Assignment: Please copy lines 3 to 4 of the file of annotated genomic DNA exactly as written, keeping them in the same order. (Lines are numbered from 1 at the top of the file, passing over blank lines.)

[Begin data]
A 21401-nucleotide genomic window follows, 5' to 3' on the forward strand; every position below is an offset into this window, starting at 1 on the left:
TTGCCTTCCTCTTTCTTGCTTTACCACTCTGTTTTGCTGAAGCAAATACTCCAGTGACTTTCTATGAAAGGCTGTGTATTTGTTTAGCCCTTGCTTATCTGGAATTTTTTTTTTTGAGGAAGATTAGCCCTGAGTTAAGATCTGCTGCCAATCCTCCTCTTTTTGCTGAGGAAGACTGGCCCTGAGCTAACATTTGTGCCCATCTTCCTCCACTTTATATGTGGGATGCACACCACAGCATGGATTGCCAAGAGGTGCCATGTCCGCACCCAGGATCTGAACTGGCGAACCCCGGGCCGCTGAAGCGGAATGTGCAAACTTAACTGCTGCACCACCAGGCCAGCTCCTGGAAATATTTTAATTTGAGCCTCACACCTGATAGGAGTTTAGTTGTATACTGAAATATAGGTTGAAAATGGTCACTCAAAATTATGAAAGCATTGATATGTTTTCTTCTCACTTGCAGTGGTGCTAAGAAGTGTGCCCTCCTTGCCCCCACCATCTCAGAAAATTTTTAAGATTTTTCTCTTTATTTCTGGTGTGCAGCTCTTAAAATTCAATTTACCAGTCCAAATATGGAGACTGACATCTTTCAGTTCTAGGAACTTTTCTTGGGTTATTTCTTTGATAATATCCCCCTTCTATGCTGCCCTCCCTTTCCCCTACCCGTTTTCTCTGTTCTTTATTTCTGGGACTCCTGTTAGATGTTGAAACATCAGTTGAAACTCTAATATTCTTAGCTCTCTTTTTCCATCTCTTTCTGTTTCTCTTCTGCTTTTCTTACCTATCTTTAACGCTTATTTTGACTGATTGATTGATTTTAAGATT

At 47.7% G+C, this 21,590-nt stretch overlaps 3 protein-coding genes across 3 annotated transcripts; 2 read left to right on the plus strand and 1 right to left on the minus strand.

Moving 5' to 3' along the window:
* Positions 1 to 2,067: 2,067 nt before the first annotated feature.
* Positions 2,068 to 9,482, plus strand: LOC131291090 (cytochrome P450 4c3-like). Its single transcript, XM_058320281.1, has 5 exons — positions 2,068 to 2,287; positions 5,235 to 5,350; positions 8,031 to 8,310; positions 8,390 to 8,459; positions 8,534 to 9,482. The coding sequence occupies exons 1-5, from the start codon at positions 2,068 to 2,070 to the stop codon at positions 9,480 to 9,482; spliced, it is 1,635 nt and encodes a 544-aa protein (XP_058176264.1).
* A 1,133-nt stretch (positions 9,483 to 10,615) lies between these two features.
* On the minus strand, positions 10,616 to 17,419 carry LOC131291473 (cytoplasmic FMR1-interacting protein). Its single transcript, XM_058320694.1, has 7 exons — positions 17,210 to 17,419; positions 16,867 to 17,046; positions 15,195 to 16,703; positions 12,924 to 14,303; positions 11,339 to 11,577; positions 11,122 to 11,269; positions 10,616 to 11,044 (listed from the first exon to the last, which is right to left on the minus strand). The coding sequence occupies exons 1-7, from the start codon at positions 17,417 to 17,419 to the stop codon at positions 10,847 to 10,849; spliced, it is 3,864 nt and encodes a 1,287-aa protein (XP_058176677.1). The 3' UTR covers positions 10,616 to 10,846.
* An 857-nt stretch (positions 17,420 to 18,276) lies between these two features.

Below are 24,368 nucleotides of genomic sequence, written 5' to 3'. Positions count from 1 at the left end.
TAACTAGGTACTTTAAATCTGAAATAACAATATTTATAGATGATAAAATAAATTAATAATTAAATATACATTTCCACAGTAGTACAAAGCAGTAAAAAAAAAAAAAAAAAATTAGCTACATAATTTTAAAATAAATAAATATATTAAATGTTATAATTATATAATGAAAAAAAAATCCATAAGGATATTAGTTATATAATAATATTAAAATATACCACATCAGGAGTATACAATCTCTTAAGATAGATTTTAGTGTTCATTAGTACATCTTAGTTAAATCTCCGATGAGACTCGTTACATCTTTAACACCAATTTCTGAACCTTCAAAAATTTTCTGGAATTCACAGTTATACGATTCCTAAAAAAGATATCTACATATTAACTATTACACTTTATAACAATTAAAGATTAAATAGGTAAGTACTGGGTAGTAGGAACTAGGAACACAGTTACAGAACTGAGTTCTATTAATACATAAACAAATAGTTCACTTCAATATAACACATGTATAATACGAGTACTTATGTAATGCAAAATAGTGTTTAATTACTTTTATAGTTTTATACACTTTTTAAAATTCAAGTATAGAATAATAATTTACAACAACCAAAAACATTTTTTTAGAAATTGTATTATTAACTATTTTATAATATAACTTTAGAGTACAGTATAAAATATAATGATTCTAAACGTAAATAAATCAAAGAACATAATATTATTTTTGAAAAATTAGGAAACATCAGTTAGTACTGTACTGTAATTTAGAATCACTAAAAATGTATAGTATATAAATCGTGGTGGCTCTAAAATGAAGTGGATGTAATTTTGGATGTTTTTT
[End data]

At 47.7% G+C, this 21,590-nt stretch overlaps 3 protein-coding genes across 3 annotated transcripts; 2 read left to right on the plus strand and 1 right to left on the minus strand.

Moving 5' to 3' along the window: